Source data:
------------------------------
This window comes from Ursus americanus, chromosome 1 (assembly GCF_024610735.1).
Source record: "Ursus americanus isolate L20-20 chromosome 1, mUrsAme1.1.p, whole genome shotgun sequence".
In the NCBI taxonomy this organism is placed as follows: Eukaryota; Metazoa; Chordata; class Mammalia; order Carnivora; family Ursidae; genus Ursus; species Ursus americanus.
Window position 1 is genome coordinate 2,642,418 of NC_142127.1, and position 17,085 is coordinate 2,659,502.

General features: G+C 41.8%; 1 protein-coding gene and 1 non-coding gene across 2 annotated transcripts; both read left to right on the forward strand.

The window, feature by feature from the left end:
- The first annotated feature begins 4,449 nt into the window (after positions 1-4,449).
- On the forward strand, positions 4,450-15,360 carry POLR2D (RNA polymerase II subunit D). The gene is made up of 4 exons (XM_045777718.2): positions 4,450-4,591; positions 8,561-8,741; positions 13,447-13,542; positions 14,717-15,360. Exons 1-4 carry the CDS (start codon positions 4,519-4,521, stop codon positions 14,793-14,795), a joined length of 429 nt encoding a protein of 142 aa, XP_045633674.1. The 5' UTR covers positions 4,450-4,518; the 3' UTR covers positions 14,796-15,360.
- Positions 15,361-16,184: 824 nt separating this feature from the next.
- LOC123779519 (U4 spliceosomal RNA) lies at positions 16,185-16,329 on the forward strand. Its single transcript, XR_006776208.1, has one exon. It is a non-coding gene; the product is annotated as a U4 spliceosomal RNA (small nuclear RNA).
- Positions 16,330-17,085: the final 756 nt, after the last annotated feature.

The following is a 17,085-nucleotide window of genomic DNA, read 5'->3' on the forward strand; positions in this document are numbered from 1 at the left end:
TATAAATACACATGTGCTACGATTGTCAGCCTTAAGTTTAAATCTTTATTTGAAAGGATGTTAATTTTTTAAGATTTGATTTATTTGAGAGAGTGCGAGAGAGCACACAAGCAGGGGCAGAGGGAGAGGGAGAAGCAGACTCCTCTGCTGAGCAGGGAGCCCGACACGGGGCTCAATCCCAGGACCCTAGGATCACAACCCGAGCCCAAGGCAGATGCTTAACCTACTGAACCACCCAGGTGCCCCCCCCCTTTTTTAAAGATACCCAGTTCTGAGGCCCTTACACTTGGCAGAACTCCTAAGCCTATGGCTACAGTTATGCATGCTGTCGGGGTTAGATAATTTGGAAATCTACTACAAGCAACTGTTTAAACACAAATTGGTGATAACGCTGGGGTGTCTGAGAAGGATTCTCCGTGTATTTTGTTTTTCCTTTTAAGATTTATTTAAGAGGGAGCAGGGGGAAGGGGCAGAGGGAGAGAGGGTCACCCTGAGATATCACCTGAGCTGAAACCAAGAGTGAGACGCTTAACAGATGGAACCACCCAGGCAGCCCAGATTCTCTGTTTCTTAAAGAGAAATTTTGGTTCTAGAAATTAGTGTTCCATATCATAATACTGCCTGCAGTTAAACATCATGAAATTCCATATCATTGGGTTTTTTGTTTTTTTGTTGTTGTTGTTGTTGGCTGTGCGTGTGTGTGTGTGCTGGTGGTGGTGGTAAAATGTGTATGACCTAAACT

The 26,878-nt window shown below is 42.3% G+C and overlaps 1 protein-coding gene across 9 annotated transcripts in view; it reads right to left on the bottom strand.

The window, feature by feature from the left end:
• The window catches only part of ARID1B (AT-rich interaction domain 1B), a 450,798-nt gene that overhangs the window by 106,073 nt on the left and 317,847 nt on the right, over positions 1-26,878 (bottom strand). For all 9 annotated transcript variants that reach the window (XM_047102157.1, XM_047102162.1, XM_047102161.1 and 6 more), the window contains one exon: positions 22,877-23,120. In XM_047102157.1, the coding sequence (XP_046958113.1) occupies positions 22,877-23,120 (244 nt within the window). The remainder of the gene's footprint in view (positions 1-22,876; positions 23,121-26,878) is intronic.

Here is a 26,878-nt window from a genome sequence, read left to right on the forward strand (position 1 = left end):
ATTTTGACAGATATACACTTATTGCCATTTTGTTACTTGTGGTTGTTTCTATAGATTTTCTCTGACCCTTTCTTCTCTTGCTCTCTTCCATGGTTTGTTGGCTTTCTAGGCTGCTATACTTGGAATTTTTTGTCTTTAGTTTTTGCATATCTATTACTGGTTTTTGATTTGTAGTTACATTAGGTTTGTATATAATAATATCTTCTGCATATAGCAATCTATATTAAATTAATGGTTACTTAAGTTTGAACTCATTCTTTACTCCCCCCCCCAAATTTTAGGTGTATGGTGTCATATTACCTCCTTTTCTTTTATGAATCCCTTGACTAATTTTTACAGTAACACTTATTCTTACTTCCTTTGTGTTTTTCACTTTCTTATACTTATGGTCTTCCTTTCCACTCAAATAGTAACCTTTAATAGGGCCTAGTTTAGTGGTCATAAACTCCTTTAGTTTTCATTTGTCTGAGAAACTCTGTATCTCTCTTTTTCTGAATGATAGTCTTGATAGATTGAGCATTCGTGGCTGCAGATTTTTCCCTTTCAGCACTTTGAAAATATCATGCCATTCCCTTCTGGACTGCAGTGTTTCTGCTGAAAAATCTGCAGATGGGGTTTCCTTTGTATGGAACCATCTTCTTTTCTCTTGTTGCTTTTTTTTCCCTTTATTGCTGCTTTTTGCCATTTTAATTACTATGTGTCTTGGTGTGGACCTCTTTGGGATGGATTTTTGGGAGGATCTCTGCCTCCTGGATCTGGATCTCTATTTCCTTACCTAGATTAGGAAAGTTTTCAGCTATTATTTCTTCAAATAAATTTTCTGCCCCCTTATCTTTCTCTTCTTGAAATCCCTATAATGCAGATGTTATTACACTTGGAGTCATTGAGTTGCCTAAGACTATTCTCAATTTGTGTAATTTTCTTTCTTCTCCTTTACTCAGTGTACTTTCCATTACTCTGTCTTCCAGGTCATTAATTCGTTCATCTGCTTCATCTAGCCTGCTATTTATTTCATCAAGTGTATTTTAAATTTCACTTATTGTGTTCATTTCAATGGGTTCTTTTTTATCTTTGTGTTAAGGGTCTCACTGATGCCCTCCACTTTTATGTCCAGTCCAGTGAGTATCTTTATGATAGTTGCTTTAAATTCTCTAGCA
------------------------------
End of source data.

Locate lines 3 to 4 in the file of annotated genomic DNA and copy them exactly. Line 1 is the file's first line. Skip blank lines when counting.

In the NCBI taxonomy this organism is placed as follows: Eukaryota; Metazoa; Chordata; class Mammalia; order Carnivora; family Ursidae; genus Ursus; species Ursus americanus.
Window position 1 is genome coordinate 2,642,418 of NC_142127.1, and position 17,085 is coordinate 2,659,502.